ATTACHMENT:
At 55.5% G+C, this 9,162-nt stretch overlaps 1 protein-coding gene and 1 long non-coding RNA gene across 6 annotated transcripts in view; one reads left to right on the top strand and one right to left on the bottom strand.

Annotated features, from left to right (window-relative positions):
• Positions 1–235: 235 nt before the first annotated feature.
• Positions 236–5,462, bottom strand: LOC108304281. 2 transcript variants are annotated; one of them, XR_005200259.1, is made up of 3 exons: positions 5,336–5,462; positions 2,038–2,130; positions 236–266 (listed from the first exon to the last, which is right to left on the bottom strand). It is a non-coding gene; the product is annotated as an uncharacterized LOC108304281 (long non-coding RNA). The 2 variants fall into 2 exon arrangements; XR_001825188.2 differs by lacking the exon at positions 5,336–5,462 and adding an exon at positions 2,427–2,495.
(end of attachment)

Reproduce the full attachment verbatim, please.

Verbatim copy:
At 55.5% G+C, this 9,162-nt stretch overlaps 1 protein-coding gene and 1 long non-coding RNA gene across 6 annotated transcripts in view; one reads left to right on the top strand and one right to left on the bottom strand.

Annotated features, from left to right (window-relative positions):
• Positions 1–235: 235 nt before the first annotated feature.
• Positions 236–5,462, bottom strand: LOC108304281. 2 transcript variants are annotated; one of them, XR_005200259.1, is made up of 3 exons: positions 5,336–5,462; positions 2,038–2,130; positions 236–266 (listed from the first exon to the last, which is right to left on the bottom strand). It is a non-coding gene; the product is annotated as an uncharacterized LOC108304281 (long non-coding RNA). The 2 variants fall into 2 exon arrangements; XR_001825188.2 differs by lacking the exon at positions 5,336–5,462 and adding an exon at positions 2,427–2,495.